For Ulrik Snibsøer, the magic word was “ukelele.”
Snibsøer, 15, who picked up a saxophone at age five and a wide assortment of other instruments since, realized he was the winner of this year’s 10,000-kroner youth cultural grant when the recitation of a lengthy list of the person’s musical credentials reached an instrument he picked up recently that some teens might shun as lacking a certain cool factor.
“Piano, saxophone – that’s something a lot of people play, and guitar,” he said afterward. “But ukelele…”
Snibsøer said he doesn’t have a favorite instrument, since “every one is fun to play” But Longyearbyen Mayor Christin Kristoffersen offered an authoratative declaration at what he is most proficient at while reading the introduction before announcing the winner.
“This person is genuinely interested in music, and is indisputably musical master at singing, guitar, bass, saxophone and ukulele,” she said. “The recipient likes to learn new instruments and also teaches other classmates. Their main instrument is piano, and here both for the music notes and ear.”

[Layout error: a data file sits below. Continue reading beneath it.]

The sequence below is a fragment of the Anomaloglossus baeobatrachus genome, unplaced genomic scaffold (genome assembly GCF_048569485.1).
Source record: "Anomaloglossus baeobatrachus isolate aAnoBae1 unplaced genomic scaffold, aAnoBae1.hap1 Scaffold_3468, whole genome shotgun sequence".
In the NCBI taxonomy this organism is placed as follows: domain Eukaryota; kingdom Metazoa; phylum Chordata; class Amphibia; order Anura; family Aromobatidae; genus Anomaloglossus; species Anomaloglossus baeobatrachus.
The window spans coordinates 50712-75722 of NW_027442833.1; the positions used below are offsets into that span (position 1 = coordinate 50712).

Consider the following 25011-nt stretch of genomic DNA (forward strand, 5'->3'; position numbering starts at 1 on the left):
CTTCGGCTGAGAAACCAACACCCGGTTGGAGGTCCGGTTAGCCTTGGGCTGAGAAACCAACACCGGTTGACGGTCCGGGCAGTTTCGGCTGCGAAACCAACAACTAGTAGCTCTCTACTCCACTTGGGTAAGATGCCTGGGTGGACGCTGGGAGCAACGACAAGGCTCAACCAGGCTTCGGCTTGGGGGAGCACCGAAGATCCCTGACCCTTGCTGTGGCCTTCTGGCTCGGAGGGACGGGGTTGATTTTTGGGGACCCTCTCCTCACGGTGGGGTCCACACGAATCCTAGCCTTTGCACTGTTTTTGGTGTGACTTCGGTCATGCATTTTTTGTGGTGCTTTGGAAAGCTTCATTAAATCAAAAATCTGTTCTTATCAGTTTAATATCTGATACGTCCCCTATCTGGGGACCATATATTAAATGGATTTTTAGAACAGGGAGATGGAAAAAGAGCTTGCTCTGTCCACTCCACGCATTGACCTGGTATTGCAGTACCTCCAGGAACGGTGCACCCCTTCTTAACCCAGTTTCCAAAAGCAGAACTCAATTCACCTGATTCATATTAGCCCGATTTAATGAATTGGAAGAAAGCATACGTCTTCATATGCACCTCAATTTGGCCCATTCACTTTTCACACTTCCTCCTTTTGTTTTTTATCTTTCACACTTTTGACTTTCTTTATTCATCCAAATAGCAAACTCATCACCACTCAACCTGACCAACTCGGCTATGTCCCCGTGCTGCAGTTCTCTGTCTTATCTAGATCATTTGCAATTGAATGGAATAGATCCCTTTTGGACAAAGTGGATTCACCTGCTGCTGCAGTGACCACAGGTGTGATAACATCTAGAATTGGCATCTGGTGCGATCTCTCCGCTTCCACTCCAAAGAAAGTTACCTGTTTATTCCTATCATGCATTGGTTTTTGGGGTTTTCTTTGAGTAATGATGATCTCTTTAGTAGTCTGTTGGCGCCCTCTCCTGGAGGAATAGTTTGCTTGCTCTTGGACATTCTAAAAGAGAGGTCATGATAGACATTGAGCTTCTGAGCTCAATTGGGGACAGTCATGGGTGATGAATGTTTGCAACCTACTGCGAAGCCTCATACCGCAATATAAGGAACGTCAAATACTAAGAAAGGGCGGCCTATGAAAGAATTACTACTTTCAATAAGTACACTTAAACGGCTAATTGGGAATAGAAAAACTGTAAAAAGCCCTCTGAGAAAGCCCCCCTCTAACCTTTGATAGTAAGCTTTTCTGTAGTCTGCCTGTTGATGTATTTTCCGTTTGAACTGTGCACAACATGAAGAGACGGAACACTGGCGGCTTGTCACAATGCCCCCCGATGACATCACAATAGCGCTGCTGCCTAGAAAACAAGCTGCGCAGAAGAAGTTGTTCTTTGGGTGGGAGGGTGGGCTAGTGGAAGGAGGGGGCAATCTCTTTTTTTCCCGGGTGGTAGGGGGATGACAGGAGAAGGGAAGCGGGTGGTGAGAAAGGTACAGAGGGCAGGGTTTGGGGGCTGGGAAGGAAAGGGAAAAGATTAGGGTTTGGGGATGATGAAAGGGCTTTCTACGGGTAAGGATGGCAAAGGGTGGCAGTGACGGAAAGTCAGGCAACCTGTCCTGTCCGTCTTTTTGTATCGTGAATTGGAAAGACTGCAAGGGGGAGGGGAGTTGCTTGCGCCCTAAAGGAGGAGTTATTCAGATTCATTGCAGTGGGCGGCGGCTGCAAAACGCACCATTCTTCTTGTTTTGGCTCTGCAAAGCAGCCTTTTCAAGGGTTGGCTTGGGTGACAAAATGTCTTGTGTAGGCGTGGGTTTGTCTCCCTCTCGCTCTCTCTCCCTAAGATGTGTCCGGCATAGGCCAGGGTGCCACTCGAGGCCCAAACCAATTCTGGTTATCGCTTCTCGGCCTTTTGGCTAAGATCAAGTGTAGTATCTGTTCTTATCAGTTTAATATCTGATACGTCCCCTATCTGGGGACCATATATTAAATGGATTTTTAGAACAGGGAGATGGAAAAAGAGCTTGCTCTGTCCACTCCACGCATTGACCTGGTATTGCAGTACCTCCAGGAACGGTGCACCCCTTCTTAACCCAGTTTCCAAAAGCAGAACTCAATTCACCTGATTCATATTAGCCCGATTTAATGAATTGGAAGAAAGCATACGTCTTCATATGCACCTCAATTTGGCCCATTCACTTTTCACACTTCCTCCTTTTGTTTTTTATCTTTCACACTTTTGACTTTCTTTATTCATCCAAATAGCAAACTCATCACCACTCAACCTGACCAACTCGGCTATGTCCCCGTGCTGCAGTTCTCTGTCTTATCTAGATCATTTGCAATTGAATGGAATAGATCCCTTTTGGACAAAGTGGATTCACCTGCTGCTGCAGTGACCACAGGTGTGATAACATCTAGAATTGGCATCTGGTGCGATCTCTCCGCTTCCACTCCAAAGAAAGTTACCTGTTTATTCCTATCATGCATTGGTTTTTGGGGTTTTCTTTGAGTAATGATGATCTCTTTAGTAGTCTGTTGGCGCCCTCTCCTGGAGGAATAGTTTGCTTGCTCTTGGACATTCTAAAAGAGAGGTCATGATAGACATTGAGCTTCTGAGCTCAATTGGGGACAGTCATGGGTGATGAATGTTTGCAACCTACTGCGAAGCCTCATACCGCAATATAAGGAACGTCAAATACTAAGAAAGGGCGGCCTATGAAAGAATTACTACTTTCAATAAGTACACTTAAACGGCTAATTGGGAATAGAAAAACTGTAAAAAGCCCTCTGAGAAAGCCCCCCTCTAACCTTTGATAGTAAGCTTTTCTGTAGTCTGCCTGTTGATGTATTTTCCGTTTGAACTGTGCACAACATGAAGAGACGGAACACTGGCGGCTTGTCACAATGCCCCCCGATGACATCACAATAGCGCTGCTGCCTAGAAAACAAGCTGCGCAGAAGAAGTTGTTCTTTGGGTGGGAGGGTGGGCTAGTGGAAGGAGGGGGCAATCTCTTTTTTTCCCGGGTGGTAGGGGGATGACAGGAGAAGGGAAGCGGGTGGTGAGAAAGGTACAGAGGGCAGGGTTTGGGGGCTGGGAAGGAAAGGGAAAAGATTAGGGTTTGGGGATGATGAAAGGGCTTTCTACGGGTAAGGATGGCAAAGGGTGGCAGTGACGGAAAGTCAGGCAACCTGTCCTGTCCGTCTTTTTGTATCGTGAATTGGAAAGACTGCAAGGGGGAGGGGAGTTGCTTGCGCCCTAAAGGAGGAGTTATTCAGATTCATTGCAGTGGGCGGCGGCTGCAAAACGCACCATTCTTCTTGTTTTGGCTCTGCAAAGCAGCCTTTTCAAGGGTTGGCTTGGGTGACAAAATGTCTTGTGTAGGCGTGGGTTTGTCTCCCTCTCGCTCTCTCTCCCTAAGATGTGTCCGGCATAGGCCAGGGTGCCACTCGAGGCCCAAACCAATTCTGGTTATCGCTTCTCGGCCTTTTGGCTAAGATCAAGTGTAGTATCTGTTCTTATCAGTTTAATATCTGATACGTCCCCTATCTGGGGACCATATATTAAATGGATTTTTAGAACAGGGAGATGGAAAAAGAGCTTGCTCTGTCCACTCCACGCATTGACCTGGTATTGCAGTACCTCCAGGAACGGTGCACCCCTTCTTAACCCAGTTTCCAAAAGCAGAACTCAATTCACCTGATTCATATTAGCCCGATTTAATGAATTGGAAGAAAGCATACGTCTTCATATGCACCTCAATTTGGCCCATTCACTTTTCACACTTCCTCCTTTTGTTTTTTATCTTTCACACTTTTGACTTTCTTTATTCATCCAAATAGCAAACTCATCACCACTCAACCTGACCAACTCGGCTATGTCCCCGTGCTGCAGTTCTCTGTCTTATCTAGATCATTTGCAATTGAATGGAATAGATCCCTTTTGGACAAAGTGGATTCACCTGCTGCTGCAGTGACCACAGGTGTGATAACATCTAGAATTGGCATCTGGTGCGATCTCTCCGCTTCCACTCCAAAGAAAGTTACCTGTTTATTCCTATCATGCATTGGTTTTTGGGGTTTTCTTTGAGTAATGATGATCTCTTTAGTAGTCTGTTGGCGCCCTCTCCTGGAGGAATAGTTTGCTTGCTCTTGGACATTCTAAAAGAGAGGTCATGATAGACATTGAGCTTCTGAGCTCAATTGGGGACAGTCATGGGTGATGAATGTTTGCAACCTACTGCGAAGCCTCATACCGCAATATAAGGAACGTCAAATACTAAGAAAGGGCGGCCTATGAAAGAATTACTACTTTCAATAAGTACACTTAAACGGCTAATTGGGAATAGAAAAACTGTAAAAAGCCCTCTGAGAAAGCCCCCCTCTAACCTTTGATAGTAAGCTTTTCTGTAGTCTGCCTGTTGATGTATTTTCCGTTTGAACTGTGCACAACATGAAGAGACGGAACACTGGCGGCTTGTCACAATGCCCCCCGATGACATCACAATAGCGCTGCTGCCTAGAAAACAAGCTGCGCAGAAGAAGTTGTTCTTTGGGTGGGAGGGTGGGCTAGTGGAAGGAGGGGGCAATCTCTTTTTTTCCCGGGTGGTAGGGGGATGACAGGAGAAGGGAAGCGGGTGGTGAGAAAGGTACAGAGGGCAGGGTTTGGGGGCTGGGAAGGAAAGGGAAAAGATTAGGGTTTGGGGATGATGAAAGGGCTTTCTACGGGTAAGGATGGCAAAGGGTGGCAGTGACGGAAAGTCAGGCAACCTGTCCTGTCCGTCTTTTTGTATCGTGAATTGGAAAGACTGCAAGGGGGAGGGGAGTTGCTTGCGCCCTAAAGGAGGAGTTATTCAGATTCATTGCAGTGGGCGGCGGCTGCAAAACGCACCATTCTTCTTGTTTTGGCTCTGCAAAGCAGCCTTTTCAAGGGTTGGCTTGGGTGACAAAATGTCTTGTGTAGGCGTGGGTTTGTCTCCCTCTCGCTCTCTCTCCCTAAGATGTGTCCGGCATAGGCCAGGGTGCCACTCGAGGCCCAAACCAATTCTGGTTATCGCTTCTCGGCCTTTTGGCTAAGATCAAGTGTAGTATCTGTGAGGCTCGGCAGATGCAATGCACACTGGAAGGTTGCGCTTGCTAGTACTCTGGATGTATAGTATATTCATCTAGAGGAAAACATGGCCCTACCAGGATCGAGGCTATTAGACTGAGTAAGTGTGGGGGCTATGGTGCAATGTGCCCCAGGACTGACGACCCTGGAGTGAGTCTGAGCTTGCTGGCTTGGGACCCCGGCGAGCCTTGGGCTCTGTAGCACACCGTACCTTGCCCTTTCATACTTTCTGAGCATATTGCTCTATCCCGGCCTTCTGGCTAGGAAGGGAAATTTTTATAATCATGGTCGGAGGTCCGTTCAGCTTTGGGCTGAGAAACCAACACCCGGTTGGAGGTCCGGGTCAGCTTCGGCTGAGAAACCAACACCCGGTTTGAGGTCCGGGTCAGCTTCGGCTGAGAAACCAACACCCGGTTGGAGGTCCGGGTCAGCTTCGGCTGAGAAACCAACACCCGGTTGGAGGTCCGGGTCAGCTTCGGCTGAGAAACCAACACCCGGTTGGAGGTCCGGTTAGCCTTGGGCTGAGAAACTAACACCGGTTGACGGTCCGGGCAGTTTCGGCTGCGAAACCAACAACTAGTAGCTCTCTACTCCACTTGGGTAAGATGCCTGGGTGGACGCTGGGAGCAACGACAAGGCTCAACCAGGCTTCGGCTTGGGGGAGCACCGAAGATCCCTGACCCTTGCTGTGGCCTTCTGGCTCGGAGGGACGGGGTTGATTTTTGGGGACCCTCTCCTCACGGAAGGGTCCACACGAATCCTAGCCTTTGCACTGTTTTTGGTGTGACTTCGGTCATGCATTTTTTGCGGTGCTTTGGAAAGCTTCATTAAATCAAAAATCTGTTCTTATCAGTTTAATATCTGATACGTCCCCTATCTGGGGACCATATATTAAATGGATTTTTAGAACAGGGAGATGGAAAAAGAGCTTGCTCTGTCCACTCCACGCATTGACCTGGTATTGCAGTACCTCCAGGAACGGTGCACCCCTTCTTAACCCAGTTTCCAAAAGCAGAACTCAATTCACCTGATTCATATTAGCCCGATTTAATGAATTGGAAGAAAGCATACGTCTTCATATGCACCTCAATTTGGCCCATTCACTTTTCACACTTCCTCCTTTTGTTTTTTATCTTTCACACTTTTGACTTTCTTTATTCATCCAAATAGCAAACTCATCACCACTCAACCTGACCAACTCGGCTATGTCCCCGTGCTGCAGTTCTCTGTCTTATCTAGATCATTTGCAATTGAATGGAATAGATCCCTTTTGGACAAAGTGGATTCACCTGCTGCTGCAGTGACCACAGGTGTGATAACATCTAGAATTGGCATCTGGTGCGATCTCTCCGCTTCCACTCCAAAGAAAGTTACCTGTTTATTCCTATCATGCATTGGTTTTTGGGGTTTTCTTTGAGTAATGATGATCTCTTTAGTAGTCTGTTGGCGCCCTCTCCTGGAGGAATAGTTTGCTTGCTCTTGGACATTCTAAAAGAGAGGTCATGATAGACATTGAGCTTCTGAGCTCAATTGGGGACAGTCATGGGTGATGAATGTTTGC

Snibsøer, who also composes music, has participated in three local UKM competitions, advancing to the regional stage in two of them. He was also one of 15 youths from Nordic countries selected in 2014 for a multinational workshop and series of performances.
He said he doesn’t know how he’ll spend the money, but he’s already considering another unconventional choice for his next instrument.
“I’ve kind of been thinking about the bagpipes,” he said. “I think they’re cool.”